Happy Thanksgiving, everyone. I watched this movie last night; I had seen it before but that was a long time ago. It'll be gone from Netflix in a few days, so that's why I saw it at that time. I talk about it in my Letterboxd review below:

At the end of the month several films I have in my Netflix Instant queue will leave the service; I won't have the time to watch them all but I still wanted to see more than one of them. This movie is one of those that will soon be gone, maybe forever. I have watched this before but that was many years ago.

I presume many are familiar with the plot... if not, it's a dark comic look at typical suburban life. It's entirely set in a small neighborhood; the opening of the movie shows on a globe that it takes place in the American Midwest, Iowa to be more specific; it was mainly filmed on a studio lot. It appears to be an average neighborhood but you see that its denizens are all colorful characters. Ray (Tom Hanks) wishes to enjoy a week of vacation at home, but his new next door neighbors-the Klopek family-don't take care of the exterior and they are never seen. His paranoid pal Art (the late Rick Ducommun) and the ex-military Lieutenant Mark (Bruce Dern, who never not wears incredible clothing throughout; there's plenty of both camouflage and Hawaiian shirts) are convinced that something is very wrong with the Klopeks, and his friends really rile up poor Ray.

The movie is definitely uneven and I can't say it's great; yet, I still think it's fine and entertaining. Like I said it's full of colorful characters, from the leads to the strange neighbors, and there's even Corey Feldman, who plays the exact sort of character you'd expect Corey Feldman to play from about '85 to '90, meaning “a real smartass”. There are still plenty of laughs as typical suburban life is lampooned as really, who knows what your neighbors are like behind closed doors. This is like a wacky version of Rear Window, really.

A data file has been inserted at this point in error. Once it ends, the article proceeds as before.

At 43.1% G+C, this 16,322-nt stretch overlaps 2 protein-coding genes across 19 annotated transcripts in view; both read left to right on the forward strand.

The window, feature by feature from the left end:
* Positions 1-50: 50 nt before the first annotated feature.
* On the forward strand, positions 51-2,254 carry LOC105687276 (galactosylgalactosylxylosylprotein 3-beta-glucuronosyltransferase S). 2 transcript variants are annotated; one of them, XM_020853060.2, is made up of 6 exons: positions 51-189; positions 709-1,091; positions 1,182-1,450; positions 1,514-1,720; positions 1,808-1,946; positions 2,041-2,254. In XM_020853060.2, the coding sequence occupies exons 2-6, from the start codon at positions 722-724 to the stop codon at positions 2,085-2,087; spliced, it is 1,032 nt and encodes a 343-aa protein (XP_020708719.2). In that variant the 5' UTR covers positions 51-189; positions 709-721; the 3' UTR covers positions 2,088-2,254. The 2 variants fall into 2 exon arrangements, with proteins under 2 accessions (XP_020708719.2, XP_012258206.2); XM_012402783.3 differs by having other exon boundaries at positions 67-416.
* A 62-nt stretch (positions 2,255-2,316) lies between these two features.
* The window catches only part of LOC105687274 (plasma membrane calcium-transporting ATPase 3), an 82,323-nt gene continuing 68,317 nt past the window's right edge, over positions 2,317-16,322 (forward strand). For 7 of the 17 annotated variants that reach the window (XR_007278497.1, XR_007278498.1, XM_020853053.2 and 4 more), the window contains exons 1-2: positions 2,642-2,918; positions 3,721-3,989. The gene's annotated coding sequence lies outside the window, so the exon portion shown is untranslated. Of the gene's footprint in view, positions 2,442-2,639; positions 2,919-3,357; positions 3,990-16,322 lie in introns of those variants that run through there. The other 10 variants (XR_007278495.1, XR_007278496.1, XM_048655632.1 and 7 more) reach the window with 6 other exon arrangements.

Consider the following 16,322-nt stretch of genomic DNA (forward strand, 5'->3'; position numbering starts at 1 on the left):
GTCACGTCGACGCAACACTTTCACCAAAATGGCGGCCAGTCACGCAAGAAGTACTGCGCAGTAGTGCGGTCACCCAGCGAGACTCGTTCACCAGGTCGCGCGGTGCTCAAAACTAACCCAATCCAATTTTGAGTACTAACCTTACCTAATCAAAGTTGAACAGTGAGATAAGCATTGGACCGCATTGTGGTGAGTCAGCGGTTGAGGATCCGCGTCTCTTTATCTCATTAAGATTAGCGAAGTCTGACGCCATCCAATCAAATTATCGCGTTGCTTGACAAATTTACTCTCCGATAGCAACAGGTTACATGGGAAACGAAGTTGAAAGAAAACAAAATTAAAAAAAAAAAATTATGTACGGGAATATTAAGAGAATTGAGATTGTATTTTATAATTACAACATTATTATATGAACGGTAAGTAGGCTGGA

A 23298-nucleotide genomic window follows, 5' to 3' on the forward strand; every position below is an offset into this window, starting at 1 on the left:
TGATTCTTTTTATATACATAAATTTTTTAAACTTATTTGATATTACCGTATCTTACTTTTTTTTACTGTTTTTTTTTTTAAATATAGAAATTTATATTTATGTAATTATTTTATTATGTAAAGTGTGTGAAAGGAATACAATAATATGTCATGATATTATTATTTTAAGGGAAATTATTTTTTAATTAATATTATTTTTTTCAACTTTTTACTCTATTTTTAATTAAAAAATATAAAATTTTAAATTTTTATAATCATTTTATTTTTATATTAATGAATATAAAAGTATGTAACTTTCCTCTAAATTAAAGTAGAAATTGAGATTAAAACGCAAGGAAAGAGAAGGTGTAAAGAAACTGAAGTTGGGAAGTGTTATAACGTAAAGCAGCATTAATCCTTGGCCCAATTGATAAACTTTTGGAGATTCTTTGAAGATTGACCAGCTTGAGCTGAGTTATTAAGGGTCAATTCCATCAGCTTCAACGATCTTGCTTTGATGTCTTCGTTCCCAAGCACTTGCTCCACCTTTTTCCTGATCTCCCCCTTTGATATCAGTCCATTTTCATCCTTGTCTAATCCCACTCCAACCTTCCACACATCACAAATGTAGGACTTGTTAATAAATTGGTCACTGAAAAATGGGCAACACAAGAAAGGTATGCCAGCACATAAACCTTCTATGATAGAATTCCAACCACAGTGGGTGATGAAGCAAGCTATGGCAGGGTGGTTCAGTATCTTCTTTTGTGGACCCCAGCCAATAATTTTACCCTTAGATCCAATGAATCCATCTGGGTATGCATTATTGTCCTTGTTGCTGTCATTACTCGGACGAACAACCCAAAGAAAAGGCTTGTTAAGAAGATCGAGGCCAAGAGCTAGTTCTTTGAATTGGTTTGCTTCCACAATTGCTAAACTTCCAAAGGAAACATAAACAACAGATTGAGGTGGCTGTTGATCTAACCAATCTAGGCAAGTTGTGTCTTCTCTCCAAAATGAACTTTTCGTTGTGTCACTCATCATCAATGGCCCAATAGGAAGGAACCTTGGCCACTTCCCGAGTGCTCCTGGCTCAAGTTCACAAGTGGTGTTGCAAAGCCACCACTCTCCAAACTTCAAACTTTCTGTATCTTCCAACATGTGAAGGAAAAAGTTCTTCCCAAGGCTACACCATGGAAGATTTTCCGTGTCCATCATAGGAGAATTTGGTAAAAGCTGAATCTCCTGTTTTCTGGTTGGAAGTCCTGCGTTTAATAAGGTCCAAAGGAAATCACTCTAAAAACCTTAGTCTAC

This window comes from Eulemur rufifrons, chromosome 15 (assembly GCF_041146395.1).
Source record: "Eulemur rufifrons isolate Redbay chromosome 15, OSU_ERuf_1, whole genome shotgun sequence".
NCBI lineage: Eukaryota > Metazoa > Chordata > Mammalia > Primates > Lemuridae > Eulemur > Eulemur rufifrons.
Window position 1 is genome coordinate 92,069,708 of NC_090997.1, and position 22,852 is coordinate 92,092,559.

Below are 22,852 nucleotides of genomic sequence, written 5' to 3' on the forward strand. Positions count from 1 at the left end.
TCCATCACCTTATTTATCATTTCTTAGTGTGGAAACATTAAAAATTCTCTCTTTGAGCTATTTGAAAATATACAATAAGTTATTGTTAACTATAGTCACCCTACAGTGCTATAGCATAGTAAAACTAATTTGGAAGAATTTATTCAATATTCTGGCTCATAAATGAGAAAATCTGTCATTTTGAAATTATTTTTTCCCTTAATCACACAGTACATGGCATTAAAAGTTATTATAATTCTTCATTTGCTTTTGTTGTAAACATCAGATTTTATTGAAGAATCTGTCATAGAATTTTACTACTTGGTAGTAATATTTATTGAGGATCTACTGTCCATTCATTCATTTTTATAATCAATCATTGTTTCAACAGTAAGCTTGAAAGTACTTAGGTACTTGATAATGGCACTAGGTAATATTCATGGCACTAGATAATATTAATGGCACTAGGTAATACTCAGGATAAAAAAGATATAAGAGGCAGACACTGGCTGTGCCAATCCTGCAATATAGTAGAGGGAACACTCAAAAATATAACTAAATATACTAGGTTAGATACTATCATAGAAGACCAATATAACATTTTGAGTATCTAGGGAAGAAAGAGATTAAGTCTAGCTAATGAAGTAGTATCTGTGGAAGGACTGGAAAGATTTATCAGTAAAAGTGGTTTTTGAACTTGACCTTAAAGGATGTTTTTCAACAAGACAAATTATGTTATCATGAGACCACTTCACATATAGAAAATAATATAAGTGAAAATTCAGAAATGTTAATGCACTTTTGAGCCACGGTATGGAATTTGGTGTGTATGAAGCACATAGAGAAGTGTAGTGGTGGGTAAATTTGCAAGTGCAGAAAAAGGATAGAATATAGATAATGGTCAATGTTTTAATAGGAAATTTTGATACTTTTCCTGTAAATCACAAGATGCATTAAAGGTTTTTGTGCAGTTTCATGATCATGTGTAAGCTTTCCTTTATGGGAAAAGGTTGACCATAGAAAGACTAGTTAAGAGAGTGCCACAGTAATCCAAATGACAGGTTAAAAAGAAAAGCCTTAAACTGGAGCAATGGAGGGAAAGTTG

There are other films from Joe Dante which I would rate higher (I just haven't watched any of them in the time I have been a member of this site), such as the Gremlins movies or The Howling but I still enjoy this entry in his filmography, as it is something different from the norm and it was nicely directed by him. There's also a great angry soliloquy from Hanks back in the day when he did these sorts of comedies rather than the “serious” movies he's done in the past 20 years plus.

Tuesday, November 24, 2015

The Internship

The Internship (2013)

34% on Rotten Tomatoes (out of 158 reviews)

Runtime: 119 minutes

Directed by: Shawn Levy

Starring: Vince Vaughn, Owen Wilson, Josh Brenner, Dylan O'Brien, Max Minghella

From: 20th Century Fox/Regency Enterprises

I apologize for being gone for so long with no word; I was preoccupied with other things, including going to a gaming event in Orlando on both Friday and Saturday. I'll try to get back in the swing of things but I may be sporadic for the rest of the year. As for this movie, it was not my choice to see this, and I'll leave it at that. The Letterboxd review is below: 

The past few days I have been preoccupied with other things so I have not had the time to watch any films. Those things aren't anything bad, and I'll leave it at that. I was not expecting this movie to be the one I saw last night for a review, but without going into details on why, I was somewhere else and I had no voice in the matter so I had to see this, despite not having any desire to ever do so. I saw the PG-13 version and not the unrated version, although I highly doubt that would change my rating at all. Turns out, this was pretty bad, and the common complaint of “This is just a 2 hour commercial for a company that does not need such a plug” isn't even my biggest gripe with it.

I presume most are familiar with the plot so I won't spend much time describing how two dopey man-children in Vince Vaughn and Owen Wilson lose their crappy jobs so they decide to apply for a Google internship and of course they act like dopes at first so there's a clash with the “youths” they have to work with but of course things change and they get along and yawn...